Virtual Supermarket - Store Research in Virtual Reality
This post is about one of the main Virtual Reality projects I’m involved in.
The Virtual Supermarket is a VR environment specially designed for conducting research, developed by Atoms2Bits B.V.. I’ve been involved since June 2015 - initially for hardware development as a freelancer and after that I joined as a partner. [update: I’ve written more about the hardware development in this post]
It’s unique value is that we have opened up the possibility for eye tracking in Virtual Reality. This means we can track what people look at:
In this post I will shortly explain what the Virtual Supermarket is, how it works and how I got involved in this project.
What is VR Eye Tracking?
Eye tracking is best explained using an example:
What you see here is the video recorded from inside the Virtual Reality headset. A software algorithm determines the position of the pupil based on the video (the red oval and dot).
Because this is built into a Virtual Reality headset, we know exactly what is presented on the screen inside the headset. With the position of the pupil, we can then determine what catches the attention on the screen.
To learn more about the hardware behind this, please check out my work on Eye Tracking hardware for VR.
The research value of Eye Tracking in Virtual Reality
This innovative solution has been developed in collaboration with Georgia Tech (USA), Eindhoven University (NL), Radboud University (NL) and NHTV University of Applied Science (NL). UMC Utrecht (Medical University) is one of the early adopters to explore the possibilities.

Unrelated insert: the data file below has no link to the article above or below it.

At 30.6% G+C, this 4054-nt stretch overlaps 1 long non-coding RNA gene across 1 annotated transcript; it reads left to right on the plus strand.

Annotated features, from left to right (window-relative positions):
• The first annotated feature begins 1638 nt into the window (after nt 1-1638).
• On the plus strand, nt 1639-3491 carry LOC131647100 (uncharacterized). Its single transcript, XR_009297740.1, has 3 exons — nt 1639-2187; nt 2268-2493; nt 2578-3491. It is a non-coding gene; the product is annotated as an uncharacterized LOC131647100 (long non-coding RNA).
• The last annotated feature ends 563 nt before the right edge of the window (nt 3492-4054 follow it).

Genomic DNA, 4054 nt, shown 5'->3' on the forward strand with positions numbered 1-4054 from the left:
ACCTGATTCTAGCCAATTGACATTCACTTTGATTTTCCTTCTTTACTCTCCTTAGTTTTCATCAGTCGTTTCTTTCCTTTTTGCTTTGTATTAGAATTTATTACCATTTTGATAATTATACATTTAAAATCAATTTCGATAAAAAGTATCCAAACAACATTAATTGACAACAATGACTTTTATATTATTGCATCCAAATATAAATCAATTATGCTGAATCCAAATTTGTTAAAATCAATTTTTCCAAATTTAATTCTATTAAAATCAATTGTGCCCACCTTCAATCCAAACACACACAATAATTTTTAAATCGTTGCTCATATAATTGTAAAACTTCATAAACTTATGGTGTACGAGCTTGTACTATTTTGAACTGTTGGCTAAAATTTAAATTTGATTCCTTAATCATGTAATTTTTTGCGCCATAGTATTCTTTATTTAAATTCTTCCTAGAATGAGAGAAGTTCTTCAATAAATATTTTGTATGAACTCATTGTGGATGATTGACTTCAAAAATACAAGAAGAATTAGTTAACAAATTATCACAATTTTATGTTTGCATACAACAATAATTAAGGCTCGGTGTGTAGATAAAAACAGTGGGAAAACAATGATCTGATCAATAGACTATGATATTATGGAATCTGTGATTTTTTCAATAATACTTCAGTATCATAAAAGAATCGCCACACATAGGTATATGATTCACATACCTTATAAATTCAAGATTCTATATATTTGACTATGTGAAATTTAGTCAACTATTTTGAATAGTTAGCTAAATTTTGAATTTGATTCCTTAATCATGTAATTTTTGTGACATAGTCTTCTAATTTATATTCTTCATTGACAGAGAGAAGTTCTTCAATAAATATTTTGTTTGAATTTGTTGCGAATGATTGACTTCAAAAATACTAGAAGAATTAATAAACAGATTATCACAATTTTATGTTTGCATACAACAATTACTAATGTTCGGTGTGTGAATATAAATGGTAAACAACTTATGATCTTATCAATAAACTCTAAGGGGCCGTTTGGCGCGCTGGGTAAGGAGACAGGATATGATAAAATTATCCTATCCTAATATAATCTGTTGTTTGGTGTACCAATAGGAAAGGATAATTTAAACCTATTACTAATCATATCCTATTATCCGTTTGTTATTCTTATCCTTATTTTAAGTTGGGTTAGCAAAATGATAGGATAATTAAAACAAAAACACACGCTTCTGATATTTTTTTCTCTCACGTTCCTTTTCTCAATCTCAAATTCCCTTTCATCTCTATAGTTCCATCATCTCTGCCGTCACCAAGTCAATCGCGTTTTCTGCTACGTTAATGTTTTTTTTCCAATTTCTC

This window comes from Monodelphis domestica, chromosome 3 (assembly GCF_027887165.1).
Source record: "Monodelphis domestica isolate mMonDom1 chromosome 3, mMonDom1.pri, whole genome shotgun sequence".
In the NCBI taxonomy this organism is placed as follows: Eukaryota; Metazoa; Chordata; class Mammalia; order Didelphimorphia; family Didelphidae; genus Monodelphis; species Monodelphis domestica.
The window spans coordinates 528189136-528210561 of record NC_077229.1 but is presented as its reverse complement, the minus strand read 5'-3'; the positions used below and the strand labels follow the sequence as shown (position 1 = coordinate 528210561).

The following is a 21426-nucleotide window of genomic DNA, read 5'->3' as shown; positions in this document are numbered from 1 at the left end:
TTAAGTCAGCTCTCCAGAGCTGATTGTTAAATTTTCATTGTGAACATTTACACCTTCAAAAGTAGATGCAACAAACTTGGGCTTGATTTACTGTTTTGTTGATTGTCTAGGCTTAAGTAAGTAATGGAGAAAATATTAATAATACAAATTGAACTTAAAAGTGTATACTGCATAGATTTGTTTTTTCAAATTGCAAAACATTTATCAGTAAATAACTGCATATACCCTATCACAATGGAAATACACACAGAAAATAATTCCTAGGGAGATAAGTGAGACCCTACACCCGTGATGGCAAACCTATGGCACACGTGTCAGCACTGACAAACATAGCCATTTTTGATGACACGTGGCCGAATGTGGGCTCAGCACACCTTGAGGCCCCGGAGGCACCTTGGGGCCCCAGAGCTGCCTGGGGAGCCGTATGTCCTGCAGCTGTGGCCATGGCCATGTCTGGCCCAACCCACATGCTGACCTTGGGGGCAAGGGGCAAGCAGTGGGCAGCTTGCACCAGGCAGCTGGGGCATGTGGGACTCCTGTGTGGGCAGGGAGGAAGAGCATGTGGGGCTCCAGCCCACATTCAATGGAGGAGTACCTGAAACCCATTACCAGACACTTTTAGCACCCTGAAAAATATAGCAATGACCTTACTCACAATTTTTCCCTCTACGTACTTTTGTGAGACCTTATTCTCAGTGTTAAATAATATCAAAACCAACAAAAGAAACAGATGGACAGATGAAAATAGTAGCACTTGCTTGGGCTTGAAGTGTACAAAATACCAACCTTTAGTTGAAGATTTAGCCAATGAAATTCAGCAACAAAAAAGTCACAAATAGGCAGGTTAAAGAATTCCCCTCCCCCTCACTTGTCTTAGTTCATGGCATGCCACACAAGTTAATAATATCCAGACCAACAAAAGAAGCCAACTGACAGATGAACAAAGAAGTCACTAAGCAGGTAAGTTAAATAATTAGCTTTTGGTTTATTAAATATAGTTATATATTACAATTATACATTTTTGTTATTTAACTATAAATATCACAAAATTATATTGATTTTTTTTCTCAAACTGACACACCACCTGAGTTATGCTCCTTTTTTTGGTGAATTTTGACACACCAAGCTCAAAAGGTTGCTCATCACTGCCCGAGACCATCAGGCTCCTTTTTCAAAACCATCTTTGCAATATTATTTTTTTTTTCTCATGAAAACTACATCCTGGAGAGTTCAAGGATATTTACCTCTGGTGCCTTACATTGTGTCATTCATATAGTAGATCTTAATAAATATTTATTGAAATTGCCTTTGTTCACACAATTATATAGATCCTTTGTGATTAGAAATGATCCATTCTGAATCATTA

Eye tracking in VR provides new opportunities for research. In a research lab, in which you will put 100+ participants to the test, it is very important to keep the environment as controlled as possible. In other words: you want to provide the same experience to everyone. Virtual environments are very constant in this aspect. Since Virtual environments are computer models, they are very suited for collecting data for research purposes.
Custom Virtual Reality hardware setup
Since Eye Tracking is not readily available for Virtual Reality at this time, we had to develop this ourselves. This is where I was initially brought into the project. Together with Joris Helming I’ve developed several methods to enable eye tracking for the Oculus Rift DK2, Oculus Rift CV1 and HTC Vive. We have created a separate label for this: Follow The Bits.
Final note: Private by design
Especially when working with medical universities and therefore medical data, we are very careful with participant data. By design, we do not store any personal data or video footage on-premise or in the cloud. The only way to identify a participant is through combination with the dataset kept by the customer.
How I’m involved
- Strategic development
- Product Management (note: I don’t write any code for this project)
- Custom hardware development: eye tracking is not available by default. We had to develop this ourselves. We have created a separate label for this: Follow The Bits.
- Image courtesy: header image and screenshots by yours truly, product photography by Joris Helming fotografie